]. Second, the model did not account for the neurodevelopmental effects of maternal age, preterm delivery, or stage of maternal HIV disease, which may affect pediatric neurologic outcomes [86
]. Finally, women with CD4 < 200/μL merit 3-drug ART for their own HIV infections as well as for PMTCT[43
], and therefore were intentionally excluded from the model. Because MTCT data were not limited to women with high CD4 counts, the base case analysis likely overestimates transmission risks for women not requiring ART themselves [19
The “best-case” scenario, in which the lowest published HIV transmission risks were attributed to each regimen, may more closely approximate true MTCT risks from women with less advanced disease. The results of the “best case” HIV scenario were unchanged from the base case, except when the highest published MT risks for 3-drug ART were simultaneously considered. For breastfed infants in this “best-case HIV/worst-case MT” scenario, scZDV/sdNVP/CBV was superior to 3-drug ART, due primarily to the high MT risk assigned to 3rd
-trimester 3TC exposure. For formula-fed infants, all ARV regimens were superior to 3-drug ART, due to very low HIV risks assigned to less intensive regimens. The small differences in total adverse outcomes between strategies suggest that further studies are required to investigate 1) whether scZDV regimens are effective among women with CD4 > 200/μL, and 2) whether MT risks with 3-drug ART approach those observed in select subgroups of PACTG 219/219C [39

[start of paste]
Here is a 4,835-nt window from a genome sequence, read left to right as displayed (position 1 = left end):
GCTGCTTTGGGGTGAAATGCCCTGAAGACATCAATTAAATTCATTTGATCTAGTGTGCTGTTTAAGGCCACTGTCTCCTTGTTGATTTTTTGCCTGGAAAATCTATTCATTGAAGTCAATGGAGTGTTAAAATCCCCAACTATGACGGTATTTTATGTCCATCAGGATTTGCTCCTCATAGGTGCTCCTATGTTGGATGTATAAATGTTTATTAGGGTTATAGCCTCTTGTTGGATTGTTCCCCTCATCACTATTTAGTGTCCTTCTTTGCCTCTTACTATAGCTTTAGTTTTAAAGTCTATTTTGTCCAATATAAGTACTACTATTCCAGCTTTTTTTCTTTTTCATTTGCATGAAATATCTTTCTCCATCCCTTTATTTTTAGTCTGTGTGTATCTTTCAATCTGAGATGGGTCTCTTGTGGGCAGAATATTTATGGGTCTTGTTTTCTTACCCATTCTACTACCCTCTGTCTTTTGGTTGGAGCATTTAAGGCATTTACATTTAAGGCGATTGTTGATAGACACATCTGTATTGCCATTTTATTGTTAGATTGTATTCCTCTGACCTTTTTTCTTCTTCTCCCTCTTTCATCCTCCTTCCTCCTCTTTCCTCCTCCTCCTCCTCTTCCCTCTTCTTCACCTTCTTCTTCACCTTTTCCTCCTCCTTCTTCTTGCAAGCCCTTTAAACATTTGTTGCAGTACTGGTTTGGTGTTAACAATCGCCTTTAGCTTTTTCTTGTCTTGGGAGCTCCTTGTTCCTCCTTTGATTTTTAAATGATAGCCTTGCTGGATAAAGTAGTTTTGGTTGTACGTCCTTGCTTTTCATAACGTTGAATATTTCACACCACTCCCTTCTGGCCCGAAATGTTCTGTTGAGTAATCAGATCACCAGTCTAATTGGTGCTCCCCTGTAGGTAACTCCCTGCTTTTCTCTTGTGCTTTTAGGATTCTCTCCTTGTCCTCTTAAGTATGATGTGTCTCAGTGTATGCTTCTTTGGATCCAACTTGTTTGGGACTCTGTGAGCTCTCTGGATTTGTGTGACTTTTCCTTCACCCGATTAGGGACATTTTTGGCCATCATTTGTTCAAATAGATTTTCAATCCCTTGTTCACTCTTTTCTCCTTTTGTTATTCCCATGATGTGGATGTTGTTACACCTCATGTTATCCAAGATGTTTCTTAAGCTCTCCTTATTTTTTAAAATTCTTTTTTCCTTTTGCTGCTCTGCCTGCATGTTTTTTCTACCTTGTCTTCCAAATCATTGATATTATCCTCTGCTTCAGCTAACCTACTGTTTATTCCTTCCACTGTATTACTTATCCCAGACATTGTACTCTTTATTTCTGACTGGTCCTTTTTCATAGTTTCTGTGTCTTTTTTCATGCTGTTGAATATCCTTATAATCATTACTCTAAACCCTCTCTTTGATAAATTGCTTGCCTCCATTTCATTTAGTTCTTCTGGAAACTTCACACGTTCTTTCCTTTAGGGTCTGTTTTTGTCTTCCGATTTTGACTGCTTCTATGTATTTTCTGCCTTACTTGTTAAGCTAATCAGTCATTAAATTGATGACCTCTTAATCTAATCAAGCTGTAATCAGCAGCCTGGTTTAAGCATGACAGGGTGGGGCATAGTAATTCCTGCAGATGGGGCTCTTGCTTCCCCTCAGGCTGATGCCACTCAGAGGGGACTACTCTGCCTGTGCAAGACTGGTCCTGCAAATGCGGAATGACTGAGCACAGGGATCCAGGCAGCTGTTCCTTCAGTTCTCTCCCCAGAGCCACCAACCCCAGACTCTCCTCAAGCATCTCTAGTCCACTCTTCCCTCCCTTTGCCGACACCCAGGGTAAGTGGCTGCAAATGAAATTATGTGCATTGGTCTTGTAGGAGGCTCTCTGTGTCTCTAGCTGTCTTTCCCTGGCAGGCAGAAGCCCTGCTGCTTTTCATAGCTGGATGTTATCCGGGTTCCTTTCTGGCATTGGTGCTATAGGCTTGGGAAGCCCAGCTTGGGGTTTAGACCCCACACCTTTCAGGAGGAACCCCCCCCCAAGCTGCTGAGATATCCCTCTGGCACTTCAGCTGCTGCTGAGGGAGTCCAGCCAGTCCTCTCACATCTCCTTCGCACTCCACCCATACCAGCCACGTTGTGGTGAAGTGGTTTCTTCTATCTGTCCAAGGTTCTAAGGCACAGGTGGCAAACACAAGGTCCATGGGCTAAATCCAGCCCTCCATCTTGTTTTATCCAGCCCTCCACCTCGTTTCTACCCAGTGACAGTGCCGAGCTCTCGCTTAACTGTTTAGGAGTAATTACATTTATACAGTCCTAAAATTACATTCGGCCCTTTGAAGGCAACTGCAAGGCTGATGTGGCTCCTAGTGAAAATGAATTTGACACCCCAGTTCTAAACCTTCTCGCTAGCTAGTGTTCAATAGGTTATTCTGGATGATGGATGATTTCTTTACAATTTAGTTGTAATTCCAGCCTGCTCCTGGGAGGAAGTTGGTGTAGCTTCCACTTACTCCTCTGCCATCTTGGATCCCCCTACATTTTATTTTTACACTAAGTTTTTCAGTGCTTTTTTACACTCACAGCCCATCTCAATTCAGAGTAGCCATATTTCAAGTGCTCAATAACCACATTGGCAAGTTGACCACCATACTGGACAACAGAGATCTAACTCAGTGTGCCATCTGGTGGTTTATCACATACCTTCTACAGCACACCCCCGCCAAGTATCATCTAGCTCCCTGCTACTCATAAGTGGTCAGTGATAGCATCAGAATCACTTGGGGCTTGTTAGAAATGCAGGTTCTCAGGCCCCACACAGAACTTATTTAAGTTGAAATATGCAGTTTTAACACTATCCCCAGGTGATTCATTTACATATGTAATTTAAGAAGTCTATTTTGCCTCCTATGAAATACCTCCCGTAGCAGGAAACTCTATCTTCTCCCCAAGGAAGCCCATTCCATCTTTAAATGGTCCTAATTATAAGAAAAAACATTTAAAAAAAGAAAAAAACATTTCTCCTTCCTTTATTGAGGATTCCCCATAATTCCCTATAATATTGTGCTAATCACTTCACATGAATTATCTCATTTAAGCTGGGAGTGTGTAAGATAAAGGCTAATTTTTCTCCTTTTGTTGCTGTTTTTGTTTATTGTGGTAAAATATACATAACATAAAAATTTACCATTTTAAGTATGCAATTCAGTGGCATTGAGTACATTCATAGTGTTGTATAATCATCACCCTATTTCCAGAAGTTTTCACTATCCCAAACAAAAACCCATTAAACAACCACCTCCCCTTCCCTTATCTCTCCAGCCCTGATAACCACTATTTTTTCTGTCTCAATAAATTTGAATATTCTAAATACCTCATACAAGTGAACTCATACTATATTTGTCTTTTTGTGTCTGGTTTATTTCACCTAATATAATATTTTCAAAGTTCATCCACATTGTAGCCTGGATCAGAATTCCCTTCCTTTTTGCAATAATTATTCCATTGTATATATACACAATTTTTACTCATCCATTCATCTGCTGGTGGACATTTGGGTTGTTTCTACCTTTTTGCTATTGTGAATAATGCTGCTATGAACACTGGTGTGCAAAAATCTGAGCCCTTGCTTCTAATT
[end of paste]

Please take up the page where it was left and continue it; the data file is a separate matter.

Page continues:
]. If such data emerge and are simultaneously true, short-course regimens may be appropriate alternatives to 3-drug ART in women with high CD4 counts, especially when formula-feeding is feasible.
In resource-limited settings, concerns for toxicity, as well as for cost, may influence the selection of less effective ARV regimens for PMTCT than are recommended in developed nations [43
]. Currently available data suggest that total pediatric adverse outcomes (HIV infections and cases of neurologic mitochondrial toxicity) are minimized by the use of PI-based 3-drug ART for PMTCT. Less effective ARV regimens would only be substantially superior to 3-drug ART if the very highest or lowest published risks of HIV, as well as the highest published risks of MT, associated with each strategy were simultaneously true, or if ARV-related mitochondrial toxicity were markedly more disabling than pediatric HIV infection. Access to diagnosis, prenatal care, and ARVs for HIV-infected women in resource-limited settings remain crucial to reducing the more than 500,000 perinatal infections that occur worldwide each year, and every effort should be made to provide 3-drug ART to women who require therapy for their own health [54
]. For women with less advanced HIV disease, nucleoside-sparing PMTCT regimens, or regimens that avoid combination nucleosides, may warrant further investigation. In the meantime, currently reported risks of mitochondrial toxicity should not lead providers or patients to avoid the use of 3-drug ART during pregnancy for PMTCT, and efforts should be expanded to increase the availability of 3-drug ART for PMTCT in resource-limited settings.